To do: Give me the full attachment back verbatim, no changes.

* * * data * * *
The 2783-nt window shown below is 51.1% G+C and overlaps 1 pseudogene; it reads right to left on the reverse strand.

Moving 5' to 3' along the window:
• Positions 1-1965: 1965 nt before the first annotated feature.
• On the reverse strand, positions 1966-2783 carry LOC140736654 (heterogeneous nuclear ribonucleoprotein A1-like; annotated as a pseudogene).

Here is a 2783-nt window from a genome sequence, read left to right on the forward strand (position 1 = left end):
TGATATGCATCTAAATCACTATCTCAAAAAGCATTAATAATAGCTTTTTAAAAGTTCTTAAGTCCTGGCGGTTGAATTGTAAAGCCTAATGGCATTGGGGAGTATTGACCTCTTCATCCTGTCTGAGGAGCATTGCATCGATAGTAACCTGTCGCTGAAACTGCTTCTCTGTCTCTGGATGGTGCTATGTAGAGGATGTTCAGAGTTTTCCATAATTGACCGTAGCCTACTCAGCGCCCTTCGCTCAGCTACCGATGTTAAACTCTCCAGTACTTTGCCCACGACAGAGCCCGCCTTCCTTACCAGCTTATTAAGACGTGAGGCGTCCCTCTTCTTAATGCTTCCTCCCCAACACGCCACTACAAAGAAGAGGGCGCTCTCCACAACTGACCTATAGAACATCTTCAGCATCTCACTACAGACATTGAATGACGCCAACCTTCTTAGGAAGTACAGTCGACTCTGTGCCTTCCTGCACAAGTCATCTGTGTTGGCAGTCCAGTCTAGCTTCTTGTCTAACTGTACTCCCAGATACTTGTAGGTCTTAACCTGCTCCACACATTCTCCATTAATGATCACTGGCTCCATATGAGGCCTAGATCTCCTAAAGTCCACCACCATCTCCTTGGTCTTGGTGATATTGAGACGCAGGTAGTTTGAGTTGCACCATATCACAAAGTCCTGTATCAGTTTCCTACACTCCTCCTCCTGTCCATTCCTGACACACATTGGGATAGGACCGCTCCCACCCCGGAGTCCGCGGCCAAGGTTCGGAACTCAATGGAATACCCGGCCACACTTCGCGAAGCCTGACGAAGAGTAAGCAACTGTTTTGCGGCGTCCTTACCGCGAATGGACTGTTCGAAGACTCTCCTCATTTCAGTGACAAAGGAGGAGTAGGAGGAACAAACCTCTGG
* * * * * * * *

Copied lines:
The 2783-nt window shown below is 51.1% G+C and overlaps 1 pseudogene; it reads right to left on the reverse strand.

Moving 5' to 3' along the window:
• Positions 1-1965: 1965 nt before the first annotated feature.
• On the reverse strand, positions 1966-2783 carry LOC140736654 (heterogeneous nuclear ribonucleoprotein A1-like; annotated as a pseudogene).

Here is a 2783-nt window from a genome sequence, read left to right on the forward strand (position 1 = left end):
TGATATGCATCTAAATCACTATCTCAAAAAGCATTAATAATAGCTTTTTAAAAGTTCTTAAGTCCTGGCGGTTGAATTGTAAAGCCTAATGGCATTGGGGAGTATTGACCTCTTCATCCTGTCTGAGGAGCATTGCATCGATAGTAACCTGTCGCTGAAACTGCTTCTCTGTCTCTGGATGGTGCTATGTAGAGGATGTTCAGAGTTTTCCATAATTGACCGTAGCCTACTCAGCGCCCTTCGCTCAGCTACCGATGTTAAACTCTCCAGTACTTTGCCCACGACAGAGCCCGCCTTCCTTACCAGCTTATTAAGACGTGAGGCGTCCCTCTTCTTAATGCTTCCTCCCCAACACGCCACTACAAAGAAGAGGGCGCTCTCCACAACTGACCTATAGAACATCTTCAGCATCTCACTACAGACATTGAATGACGCCAACCTTCTTAGGAAGTACAGTCGACTCTGTGCCTTCCTGCACAAGTCATCTGTGTTGGCAGTCCAGTCTAGCTTCTTGTCTAACTGTACTCCCAGATACTTGTAGGTCTTAACCTGCTCCACACATTCTCCATTAATGATCACTGGCTCCATATGAGGCCTAGATCTCCTAAAGTCCACCACCATCTCCTTGGTCTTGGTGATATTGAGACGCAGGTAGTTTGAGTTGCACCATATCACAAAGTCCTGTATCAGTTTCCTACACTCCTCCTCCTGTCCATTCCTGACACACATTGGGATAGGACCGCTCCCACCCCGGAGTCCGCGGCCAAGGTTCGGAACTCAATGGAATACCCGGCCACACTTCGCGAAGCCTGACGAAGAGTAAGCAACTGTTTTGCGGCGTCCTTACCGCGAATGGACTGTTCGAAGACTCTCCTCATTTCAGTGACAAAGGAGGAGTAGGAGGAACAAACCTCTGG